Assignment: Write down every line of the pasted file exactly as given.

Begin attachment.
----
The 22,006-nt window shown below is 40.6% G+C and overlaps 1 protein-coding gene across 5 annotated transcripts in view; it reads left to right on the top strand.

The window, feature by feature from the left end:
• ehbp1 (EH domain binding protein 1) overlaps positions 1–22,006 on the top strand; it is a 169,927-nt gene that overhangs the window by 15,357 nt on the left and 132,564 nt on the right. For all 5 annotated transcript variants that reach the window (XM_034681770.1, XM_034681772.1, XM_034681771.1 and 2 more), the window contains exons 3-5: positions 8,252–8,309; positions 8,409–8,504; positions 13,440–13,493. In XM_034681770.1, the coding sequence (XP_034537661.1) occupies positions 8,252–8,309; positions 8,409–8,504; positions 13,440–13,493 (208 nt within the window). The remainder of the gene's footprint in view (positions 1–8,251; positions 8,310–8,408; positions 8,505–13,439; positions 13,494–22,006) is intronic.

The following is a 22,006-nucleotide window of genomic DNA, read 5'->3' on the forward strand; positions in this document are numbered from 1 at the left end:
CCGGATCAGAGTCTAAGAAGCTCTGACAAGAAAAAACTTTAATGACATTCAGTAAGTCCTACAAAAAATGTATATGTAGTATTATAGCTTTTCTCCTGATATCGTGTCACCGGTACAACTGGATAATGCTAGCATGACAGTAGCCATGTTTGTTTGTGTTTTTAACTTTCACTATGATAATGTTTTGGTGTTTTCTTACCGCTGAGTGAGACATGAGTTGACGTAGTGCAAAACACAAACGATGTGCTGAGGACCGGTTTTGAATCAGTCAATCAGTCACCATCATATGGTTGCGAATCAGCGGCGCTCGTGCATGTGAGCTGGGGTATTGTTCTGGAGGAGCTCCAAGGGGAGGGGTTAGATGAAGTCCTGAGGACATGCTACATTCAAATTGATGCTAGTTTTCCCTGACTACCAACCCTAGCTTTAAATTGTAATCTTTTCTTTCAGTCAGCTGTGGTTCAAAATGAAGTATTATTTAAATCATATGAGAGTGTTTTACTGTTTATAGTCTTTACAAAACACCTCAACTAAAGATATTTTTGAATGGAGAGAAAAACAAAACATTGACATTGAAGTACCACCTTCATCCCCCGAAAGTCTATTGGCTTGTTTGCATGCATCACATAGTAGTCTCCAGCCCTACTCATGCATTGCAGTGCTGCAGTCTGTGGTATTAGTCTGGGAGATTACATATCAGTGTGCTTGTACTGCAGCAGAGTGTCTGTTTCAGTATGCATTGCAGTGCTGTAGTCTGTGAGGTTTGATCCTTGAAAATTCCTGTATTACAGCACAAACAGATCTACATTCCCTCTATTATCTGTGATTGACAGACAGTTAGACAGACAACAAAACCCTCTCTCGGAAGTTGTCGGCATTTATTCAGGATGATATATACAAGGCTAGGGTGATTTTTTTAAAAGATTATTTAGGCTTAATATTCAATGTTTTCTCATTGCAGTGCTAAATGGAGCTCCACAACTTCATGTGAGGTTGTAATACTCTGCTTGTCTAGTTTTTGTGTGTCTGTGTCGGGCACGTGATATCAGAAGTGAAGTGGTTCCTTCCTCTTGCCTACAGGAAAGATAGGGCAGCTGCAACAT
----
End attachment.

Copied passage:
The 22,006-nt window shown below is 40.6% G+C and overlaps 1 protein-coding gene across 5 annotated transcripts in view; it reads left to right on the top strand.

The window, feature by feature from the left end:
• ehbp1 (EH domain binding protein 1) overlaps positions 1–22,006 on the top strand; it is a 169,927-nt gene that overhangs the window by 15,357 nt on the left and 132,564 nt on the right. For all 5 annotated transcript variants that reach the window (XM_034681770.1, XM_034681772.1, XM_034681771.1 and 2 more), the window contains exons 3-5: positions 8,252–8,309; positions 8,409–8,504; positions 13,440–13,493. In XM_034681770.1, the coding sequence (XP_034537661.1) occupies positions 8,252–8,309; positions 8,409–8,504; positions 13,440–13,493 (208 nt within the window). The remainder of the gene's footprint in view (positions 1–8,251; positions 8,310–8,408; positions 8,505–13,439; positions 13,494–22,006) is intronic.

The following is a 22,006-nucleotide window of genomic DNA, read 5'->3' on the forward strand; positions in this document are numbered from 1 at the left end:
CCGGATCAGAGTCTAAGAAGCTCTGACAAGAAAAAACTTTAATGACATTCAGTAAGTCCTACAAAAAATGTATATGTAGTATTATAGCTTTTCTCCTGATATCGTGTCACCGGTACAACTGGATAATGCTAGCATGACAGTAGCCATGTTTGTTTGTGTTTTTAACTTTCACTATGATAATGTTTTGGTGTTTTCTTACCGCTGAGTGAGACATGAGTTGACGTAGTGCAAAACACAAACGATGTGCTGAGGACCGGTTTTGAATCAGTCAATCAGTCACCATCATATGGTTGCGAATCAGCGGCGCTCGTGCATGTGAGCTGGGGTATTGTTCTGGAGGAGCTCCAAGGGGAGGGGTTAGATGAAGTCCTGAGGACATGCTACATTCAAATTGATGCTAGTTTTCCCTGACTACCAACCCTAGCTTTAAATTGTAATCTTTTCTTTCAGTCAGCTGTGGTTCAAAATGAAGTATTATTTAAATCATATGAGAGTGTTTTACTGTTTATAGTCTTTACAAAACACCTCAACTAAAGATATTTTTGAATGGAGAGAAAAACAAAACATTGACATTGAAGTACCACCTTCATCCCCCGAAAGTCTATTGGCTTGTTTGCATGCATCACATAGTAGTCTCCAGCCCTACTCATGCATTGCAGTGCTGCAGTCTGTGGTATTAGTCTGGGAGATTACATATCAGTGTGCTTGTACTGCAGCAGAGTGTCTGTTTCAGTATGCATTGCAGTGCTGTAGTCTGTGAGGTTTGATCCTTGAAAATTCCTGTATTACAGCACAAACAGATCTACATTCCCTCTATTATCTGTGATTGACAGACAGTTAGACAGACAACAAAACCCTCTCTCGGAAGTTGTCGGCATTTATTCAGGATGATATATACAAGGCTAGGGTGATTTTTTTAAAAGATTATTTAGGCTTAATATTCAATGTTTTCTCATTGCAGTGCTAAATGGAGCTCCACAACTTCATGTGAGGTTGTAATACTCTGCTTGTCTAGTTTTTGTGTGTCTGTGTCGGGCACGTGATATCAGAAGTGAAGTGGTTCCTTCCTCTTGCCTACAGGAAAGATAGGGCAGCTGCAACAT